Gloucestershire Places of Worship

We have 5 Images St Margaret's Church, Corse (1) (65k) St Margaret's Church, Corse (2) (64k) St Margaret's Church, Corse (3) (67k) St Margaret's Church, Corse (4) (68k) St Margaret's Church, Corse (5) (79k) Above Photograph(s)
Copyright of John Williams/Alf Beard
St Margaret's Church, Corse
St Margaret's Church,
Church Lane,
Corse, Gloucestershire.


This Church has (or had) a graveyard.

Note: any church within an urban environment may have had its graveyard closed after the Burial Act of 1853. Any new church built after that is unlikely to have had a graveyard at all.

Church History

This Place of Worship was founded before 1290, and we understand it is still open.

"The closeness of the church to the moated manor-house called Corse Court suggests that the church may owe its foundation to the occupants of that house" ... The earliest surviving documentary reference to the church is of 1290, when the Prior of Deerhurst was patron of Corse church. His patronage reflects the fact that Corse had been part of the large area served by Deerhurst priory church." [Source: The Victoria County History series: A History of the County of Gloucester, Volume 8: Cleeve, Deerhurst and Tibblestone, and lower divisions Tewkesbury and Westminster (1968), pp.271-281 (Corse)]

Corse parish boundaries to the north and west were defined in the 11th century. It lay within the forested area known as Corse Chase, where a manor belonging to Westminster Abbey was situated. The process of clearing it of timber (at different times on the orders of the Crown, and Abbot of Westminster) and rendering it suitable for cultivation was not completed until the end of the 18th century: the former nature of the landscape ... shaped the pattern of settlement. The parish had no nucleated village centre, and took its name [in 1797] from the small settlement, comprising the church and two farm-houses near the southern boundary of the parish. ... the area called Corse Marsh in the 11th century.

"By 1779 all the trees had been cleared ... and Corse Lawn was a wide and level open common ... with an aspect said to be 'very beautiful'".

'Corse Marsh' appears to have been a tautology, since the VCH account also records that the name 'Corse' means a marsh or bog; however apparently, some marshy patches still exist here today, a fact which is perhaps hardly surprising, with the land being sandwiched between the River Severn and River Leadon.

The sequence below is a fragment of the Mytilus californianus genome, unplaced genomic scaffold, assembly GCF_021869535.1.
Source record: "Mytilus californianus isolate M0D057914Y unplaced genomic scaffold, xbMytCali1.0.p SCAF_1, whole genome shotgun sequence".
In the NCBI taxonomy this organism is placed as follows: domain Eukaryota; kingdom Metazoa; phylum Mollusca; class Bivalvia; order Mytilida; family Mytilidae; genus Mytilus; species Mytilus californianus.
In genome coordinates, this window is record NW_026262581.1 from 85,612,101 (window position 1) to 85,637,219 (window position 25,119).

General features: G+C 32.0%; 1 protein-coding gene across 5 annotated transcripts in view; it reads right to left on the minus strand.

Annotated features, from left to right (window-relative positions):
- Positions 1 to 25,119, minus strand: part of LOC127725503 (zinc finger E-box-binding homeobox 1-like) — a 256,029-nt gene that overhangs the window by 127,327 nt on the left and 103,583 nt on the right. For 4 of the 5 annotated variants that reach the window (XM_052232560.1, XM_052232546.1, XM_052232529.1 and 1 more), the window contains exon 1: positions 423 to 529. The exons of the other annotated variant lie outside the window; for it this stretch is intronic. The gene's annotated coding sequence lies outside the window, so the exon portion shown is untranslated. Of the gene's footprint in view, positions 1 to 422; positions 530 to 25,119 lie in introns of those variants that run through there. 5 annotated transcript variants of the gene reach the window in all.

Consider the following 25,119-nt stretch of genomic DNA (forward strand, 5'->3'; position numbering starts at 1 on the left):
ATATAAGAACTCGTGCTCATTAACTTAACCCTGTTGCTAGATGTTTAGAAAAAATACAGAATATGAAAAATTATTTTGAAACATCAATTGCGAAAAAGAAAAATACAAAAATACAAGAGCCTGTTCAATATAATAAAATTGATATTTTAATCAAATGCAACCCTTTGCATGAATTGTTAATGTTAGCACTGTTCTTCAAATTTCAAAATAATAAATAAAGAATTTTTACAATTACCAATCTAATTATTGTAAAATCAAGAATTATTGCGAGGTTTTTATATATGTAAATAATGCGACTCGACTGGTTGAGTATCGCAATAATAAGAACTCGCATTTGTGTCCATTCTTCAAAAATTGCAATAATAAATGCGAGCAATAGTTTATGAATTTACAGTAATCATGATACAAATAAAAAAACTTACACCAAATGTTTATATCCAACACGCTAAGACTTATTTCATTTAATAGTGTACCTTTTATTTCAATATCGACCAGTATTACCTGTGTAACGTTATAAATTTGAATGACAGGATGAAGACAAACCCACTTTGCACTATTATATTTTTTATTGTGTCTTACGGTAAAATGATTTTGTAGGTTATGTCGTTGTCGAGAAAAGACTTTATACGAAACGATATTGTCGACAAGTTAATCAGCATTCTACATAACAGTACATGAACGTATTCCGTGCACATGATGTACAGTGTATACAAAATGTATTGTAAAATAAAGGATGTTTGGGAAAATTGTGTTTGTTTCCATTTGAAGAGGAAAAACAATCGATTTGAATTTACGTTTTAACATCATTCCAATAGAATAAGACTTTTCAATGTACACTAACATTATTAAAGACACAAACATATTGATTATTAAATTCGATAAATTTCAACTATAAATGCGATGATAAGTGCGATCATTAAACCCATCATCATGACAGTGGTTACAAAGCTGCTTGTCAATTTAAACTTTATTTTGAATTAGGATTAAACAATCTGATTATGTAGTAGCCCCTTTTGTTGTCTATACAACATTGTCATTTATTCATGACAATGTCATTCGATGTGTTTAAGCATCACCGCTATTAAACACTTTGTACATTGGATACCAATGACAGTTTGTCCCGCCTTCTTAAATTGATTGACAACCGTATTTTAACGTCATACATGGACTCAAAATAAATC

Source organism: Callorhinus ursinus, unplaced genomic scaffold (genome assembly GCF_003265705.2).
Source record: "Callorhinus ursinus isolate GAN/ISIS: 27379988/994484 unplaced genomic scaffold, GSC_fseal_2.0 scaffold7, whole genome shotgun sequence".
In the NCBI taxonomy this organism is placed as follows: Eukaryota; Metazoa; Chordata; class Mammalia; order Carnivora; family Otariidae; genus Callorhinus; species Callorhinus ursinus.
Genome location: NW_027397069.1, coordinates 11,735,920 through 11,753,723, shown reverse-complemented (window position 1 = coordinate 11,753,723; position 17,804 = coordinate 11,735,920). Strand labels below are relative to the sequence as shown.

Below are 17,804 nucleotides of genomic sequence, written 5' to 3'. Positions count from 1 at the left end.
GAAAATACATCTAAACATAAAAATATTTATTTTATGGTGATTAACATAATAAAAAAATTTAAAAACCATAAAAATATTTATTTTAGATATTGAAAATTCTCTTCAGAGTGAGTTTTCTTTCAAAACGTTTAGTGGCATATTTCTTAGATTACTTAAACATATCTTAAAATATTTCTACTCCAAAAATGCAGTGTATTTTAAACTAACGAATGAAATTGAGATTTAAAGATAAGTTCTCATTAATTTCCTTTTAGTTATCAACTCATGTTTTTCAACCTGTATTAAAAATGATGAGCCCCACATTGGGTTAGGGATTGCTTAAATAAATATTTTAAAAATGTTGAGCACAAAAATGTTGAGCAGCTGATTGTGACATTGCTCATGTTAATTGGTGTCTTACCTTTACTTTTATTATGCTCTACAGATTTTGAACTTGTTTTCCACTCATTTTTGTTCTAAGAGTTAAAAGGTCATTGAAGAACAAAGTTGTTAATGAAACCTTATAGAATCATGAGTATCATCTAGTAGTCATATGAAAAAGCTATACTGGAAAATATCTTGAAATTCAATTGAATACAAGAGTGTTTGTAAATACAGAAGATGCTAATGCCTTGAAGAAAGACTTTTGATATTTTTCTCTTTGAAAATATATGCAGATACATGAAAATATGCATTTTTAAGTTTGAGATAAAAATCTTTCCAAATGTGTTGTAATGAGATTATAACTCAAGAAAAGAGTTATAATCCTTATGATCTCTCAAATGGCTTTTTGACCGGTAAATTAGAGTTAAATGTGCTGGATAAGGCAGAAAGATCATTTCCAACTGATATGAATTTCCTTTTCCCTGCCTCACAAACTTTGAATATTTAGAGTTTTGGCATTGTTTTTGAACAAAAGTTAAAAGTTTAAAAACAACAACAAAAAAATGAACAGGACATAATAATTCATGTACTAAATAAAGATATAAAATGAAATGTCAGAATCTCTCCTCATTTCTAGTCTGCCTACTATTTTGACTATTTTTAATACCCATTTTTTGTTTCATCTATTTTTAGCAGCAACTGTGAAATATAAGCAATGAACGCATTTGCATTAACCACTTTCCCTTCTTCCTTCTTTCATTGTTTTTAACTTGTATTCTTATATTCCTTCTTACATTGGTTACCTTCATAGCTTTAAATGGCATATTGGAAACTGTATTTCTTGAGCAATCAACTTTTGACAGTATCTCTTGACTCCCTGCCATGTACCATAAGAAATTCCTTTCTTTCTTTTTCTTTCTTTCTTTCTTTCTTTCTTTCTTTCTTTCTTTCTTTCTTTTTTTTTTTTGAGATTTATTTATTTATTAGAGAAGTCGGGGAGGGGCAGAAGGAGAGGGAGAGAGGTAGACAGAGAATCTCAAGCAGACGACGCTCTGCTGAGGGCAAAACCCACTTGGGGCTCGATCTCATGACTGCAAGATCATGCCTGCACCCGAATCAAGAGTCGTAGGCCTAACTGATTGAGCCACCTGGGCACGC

An information board inside the church records that it is one of the very few buildings to be constructed entirely of Arden sandstone; and with its delightful setting, it is also known as "the Church in the Orchards".


Now or formerly Church of England.

If more than one congregation has worshipped here, or its congregation has united with others, in most cases this will record its original dedication.


This Church is located at OS grid reference SO7883726502. You can see this on various mapping systems. Note all links open in a new window:


I have found many websites of use whilst compiling the information for this database. Here are some which deserve mention as being of special interest for Corse, and perhaps to Local History and Places of Worship as a whole.

The above links were selected and reviewed at the time I prepared the information, but please be aware their content may vary, or disappear entirely. These factors are outside my control.

Information last updated on 30 Dec 2014 at 08:17.

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Further Information

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This Report was created 24 May 2022 - 16:01:55 BST from information held in the Gloucestershire section of the Places of Worship Database. This was last updated on 13 Oct 2021 at 14:13.

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